Yahoo has joined the browser wars with Axis, its very own tool designed to enhance its search with a clear eye toward the rapidly expanding mobile Web.
Axis, the company announced late Wednesday, is a stand-alone app currently available for Apple mobile devices like the iPhone and iPad and on desktops as an add-on to established browsers like Explorer, Firefox, Chrome and Safari.
Yahoo special project director Ethan Batraski wrote on the company's search blog that "with a mobile-first focus," the company "set out to completely re-think and re-design how users search and browse the Web."
The result was Axis, a visual-rich tool that aims to combine searching and browsing into one experience. On mobile devices, a query returns thumbnail images of actual Web pages instead of a list of links. People can use the touchscreen to scroll and choose a page.
Early reviews have been positive for the mobile version of the tool, which addresses the rising percentage of time Web users spend accessing the Internet on phones and tablets.
"Mobile is where the action is, so it makes sense that Yahoo threw the bulk of its development love into the tablet and smartphone versions," wrote CNET's Rafe Needleman. "On the iPad, Axis is simply a great browser. The integrated search feature is intuitive, and being able to move through search results without having to go back to search makes sense. After only a few minutes using it I thought, Why hasn't Google done this yet? It's that good."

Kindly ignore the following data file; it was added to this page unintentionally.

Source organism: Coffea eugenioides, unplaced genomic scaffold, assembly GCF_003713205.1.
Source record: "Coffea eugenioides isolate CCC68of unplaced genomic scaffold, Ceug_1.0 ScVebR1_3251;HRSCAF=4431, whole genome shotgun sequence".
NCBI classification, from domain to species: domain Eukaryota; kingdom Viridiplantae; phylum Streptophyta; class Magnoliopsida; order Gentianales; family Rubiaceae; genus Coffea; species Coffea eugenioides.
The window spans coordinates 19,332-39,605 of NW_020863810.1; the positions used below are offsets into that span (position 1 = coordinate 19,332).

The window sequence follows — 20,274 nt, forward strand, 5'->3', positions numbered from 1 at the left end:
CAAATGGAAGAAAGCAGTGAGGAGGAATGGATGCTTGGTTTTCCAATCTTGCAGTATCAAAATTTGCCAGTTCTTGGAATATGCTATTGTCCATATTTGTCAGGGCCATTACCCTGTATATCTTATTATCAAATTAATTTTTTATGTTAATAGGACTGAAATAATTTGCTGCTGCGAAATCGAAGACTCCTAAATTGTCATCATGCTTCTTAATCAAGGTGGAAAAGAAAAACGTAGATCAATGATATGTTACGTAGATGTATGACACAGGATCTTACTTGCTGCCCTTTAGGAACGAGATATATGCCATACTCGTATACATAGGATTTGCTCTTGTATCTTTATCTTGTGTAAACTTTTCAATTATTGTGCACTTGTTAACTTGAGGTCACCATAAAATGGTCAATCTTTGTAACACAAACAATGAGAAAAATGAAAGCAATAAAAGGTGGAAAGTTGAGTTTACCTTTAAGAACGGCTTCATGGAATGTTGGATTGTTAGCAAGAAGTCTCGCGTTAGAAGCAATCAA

A pull-down feature lets users flip back and forth between a Web page and their search results. It also features search bookmarking and integration with Pinterest.
Users can also integrate Axis among multiple devices, saving a personal homepage and searches on phone, tablet and desktop computers. The tool's main page also shows "trending" searches at any given time.
On the desktop version, Axis appears as a small search box in the bottom left corner of the browser window, allowing people to keep using whatever browser they like.
The unveiling of Axis comes as Yahoo is trying to jockey for position among the big three of Web search -- Google, Microsoft's Bing and Yahoo Search.
Google controls about 64% of the search market, according to March numbers from Experian Hitwise. Yahoo (which is powered by Bing) had about 16% of the market, while Bing itself accounted for another 14%.
E.B. Boyd, of Fast Company, writes that the release of Axis marks a new charge in the browser wars, as all three companies work to revamp, and redefine, Web search.
"The three leaders in this space have each realized that the conventional paradigms for search, architected over a decade ago when bandwidth was low, few people used the Web for more than research, and almost all computing was done at desktops, no longer work in an age of mobile apps, multiple devices, big data, and ever greater expectation on the part of the consumer that working online is about getting things done, not just perusing documents."